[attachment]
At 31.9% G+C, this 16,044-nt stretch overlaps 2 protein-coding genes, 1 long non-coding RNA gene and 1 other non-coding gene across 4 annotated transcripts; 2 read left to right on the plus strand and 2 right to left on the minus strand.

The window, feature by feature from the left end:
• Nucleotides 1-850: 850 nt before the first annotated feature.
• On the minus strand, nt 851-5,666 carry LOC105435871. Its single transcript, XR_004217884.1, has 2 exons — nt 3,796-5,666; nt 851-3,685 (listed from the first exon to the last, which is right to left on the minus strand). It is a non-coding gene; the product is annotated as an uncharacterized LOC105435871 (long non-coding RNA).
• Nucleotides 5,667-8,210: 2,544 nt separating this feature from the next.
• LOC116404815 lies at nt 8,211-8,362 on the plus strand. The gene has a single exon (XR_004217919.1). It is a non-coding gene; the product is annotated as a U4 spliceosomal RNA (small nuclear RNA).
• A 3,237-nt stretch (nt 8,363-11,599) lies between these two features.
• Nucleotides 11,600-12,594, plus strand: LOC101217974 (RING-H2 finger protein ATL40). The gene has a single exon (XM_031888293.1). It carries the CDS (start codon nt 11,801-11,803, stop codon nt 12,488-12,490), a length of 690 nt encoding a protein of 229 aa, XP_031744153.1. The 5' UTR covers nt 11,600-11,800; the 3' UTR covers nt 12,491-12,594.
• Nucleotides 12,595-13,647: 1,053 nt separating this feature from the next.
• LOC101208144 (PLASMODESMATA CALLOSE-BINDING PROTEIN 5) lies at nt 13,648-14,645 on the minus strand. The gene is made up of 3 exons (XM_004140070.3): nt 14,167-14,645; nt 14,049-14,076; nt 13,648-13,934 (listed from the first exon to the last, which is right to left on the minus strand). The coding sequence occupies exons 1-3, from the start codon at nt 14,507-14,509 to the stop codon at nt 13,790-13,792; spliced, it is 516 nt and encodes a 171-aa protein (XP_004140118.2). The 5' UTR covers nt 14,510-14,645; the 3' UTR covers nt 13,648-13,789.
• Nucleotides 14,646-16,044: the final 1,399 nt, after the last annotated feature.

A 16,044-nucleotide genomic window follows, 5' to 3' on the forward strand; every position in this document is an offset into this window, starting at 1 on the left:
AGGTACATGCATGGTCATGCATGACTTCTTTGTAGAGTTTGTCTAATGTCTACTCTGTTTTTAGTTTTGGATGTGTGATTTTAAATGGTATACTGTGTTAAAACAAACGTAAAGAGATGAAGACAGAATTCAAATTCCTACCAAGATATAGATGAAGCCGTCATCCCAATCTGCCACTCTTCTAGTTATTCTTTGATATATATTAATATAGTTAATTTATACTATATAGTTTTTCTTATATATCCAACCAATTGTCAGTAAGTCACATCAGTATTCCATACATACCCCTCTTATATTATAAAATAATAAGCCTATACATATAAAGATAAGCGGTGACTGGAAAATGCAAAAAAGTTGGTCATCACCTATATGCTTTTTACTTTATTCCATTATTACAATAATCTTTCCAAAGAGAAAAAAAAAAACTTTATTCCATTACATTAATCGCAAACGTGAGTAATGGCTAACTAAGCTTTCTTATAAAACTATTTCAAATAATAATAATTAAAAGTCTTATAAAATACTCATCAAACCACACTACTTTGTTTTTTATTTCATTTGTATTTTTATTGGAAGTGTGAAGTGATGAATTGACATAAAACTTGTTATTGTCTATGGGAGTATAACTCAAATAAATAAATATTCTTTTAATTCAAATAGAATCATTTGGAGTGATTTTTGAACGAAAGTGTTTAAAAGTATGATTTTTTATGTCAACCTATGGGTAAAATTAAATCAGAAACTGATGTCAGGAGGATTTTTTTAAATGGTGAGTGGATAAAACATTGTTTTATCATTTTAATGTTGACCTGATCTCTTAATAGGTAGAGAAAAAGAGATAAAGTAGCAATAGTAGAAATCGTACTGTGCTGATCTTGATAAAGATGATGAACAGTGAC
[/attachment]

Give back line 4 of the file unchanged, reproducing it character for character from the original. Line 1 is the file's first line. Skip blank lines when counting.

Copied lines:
• On the minus strand, nt 851-5,666 carry LOC105435871. Its single transcript, XR_004217884.1, has 2 exons — nt 3,796-5,666; nt 851-3,685 (listed from the first exon to the last, which is right to left on the minus strand). It is a non-coding gene; the product is annotated as an uncharacterized LOC105435871 (long non-coding RNA).